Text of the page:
In March 1979, after close consultations with both industry and labor, I announced a new comprehensive textile program. Senator Fritz Hollings, many leaders that you know in the textile industry-workers and management—were in the Roosevelt Room, next door to the Oval Office, when that white paper was decided upon to make sure that the interests of the textile industry were honored in every decision made by the Federal Government. This has paid rich dividends. This comprehensive new textile industry has removed the cloud that hung over our heads for so many years prior to the time that your neighbor from Georgia became President of the United States. And in the last 2 years we've made good progress, with your help.

Fritz Hollings, Dick Riley, Senators Holland, Butler Derrick, and others have made sure that I never forget what I promised to do. And we've paid rich dividends to you in the last 2 years. Tomorrow, for instance, after difficult negotiations, we'll sign an orderly marketing agreement with the People's Republic of China. This has been part of our effort to increase American exports of textile goods overseas and at the same time to reduce foreign imports coming into our country. We have increased exports since 1978 alone by 70 percent. This means $2 billion worth of American textiles made in plants like this are now sold overseas. That's completely different from what it was before I became President. At the same time, we have reduced imports coming into this country by 800,000 square yards of material since 1978. That's the kind of trends that you've made possible.

Let me hasten to add, before you say it yourself, it's not my achievement; it's not even the achievement of your Governor and those who represent you in Congress. This is your achievement, because if it wasn't for the dedication and hard work and courage and confidence and the efficiency of American workers, with the intense competition from places like Taiwan, Japan, China, Korea, Sri Lanka, India, we couldn't do what I've just described to you. This is your achievement. And on behalf of all the people of the United States, I want to say thank you for what you've done for our country.

I want to add one other word, because I think it's important to put it in perspective. We haven't had easy times the last 3 1/2 years. With the tremendous pressure put on us by OPEC oil prices, we've had to hammer out, under difficult circumstances, a national energy policy. We were importing too much oil, buying oil from overseas. The last 3 years before I was inaugurated President, we increased oil imports by 44 percent. Since I've been President, with the help of these men on the stage with me, we have decreased imports by 24 percent. Today, and every day in 1980, we are buying 2 million barrels of oil less from foreign countries than we did the first year I was President. That's a great achievement, and we're proud of it.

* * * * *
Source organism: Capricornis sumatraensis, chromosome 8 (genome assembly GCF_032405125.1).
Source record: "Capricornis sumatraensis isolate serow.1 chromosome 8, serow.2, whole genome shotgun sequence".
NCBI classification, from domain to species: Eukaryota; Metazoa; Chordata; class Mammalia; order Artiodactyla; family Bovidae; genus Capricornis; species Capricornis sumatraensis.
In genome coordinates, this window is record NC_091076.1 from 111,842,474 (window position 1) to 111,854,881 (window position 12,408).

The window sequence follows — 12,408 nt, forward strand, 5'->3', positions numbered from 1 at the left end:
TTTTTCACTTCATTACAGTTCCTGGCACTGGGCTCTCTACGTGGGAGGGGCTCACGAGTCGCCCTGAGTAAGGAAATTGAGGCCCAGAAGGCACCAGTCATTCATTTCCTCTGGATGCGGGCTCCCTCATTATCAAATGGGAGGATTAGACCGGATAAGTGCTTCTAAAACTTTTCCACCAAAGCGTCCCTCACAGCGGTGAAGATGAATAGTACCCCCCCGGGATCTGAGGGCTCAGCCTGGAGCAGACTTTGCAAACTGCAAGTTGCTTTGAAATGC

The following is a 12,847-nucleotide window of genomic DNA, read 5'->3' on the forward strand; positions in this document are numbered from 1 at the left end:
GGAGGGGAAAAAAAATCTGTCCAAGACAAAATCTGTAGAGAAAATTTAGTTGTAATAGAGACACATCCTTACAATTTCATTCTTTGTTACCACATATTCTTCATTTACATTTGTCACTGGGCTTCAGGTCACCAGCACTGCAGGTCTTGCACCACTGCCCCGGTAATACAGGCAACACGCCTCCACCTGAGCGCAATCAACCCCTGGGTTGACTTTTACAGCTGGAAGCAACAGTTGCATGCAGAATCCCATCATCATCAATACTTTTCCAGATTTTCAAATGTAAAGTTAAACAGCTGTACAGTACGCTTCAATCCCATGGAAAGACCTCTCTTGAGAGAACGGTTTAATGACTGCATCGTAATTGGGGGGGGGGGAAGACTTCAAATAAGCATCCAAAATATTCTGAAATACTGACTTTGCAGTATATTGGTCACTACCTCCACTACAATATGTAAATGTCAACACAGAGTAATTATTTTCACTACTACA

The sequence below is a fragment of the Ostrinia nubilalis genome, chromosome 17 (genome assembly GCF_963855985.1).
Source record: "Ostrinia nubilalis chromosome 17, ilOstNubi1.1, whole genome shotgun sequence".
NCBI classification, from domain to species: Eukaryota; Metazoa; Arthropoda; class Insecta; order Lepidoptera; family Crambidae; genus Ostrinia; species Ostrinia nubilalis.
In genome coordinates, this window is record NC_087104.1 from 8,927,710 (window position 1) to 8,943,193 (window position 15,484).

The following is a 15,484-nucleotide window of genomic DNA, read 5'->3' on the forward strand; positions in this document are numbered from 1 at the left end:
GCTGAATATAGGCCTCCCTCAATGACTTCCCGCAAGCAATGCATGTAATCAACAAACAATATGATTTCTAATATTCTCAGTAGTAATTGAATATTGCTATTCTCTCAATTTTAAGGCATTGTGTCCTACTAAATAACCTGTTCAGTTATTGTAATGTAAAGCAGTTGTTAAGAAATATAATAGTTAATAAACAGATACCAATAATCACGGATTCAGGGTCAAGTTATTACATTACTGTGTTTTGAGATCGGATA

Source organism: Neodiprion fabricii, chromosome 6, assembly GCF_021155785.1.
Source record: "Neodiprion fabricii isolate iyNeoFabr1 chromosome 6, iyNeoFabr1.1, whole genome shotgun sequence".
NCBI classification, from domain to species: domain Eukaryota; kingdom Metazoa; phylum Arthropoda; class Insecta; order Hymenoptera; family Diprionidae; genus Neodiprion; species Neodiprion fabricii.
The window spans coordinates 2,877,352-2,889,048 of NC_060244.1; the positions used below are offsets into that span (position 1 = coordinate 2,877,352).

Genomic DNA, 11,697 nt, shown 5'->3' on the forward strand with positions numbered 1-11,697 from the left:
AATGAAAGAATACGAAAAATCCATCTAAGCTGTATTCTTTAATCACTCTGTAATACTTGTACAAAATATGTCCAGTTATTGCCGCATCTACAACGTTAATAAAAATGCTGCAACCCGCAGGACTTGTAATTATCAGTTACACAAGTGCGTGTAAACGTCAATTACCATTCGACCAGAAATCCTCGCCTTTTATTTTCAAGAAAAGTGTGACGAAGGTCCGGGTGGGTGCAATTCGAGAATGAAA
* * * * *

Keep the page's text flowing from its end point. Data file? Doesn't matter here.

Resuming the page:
The thing is that when we import oil, we not only import that product but also we import inflation and we import unemployment. And cutting down all we buy overseas and building up the productivity of American workers is a major responsibility that I have for the future. What's been happening behind me in the Startex plant—modernization—makes sure that American productivity stays competitive in the years ahead.

We've solved now, in my judgment, the problem of having an energy policy for our great country. That was done in the late 1970's. In the 1980's we have an equally good chance to solve that problem of keeping America's plants and factories competitive and keeping American workers employed, to give us a firmer family life, better opportunities for our young people, better education, better transportation, better quality of life for us all.

It's not going to be an easy time. There's no way for me to stand here and tell you that the problems are solved overnight. You know it takes a while. But our country has never failed. When the American people could understand a question or a problem or an obstacle and we were united, in times of war or peace, depression or prosperity, the United States of America has never failed. And we will not fail to meet these dreams that I've described to you in the years ahead.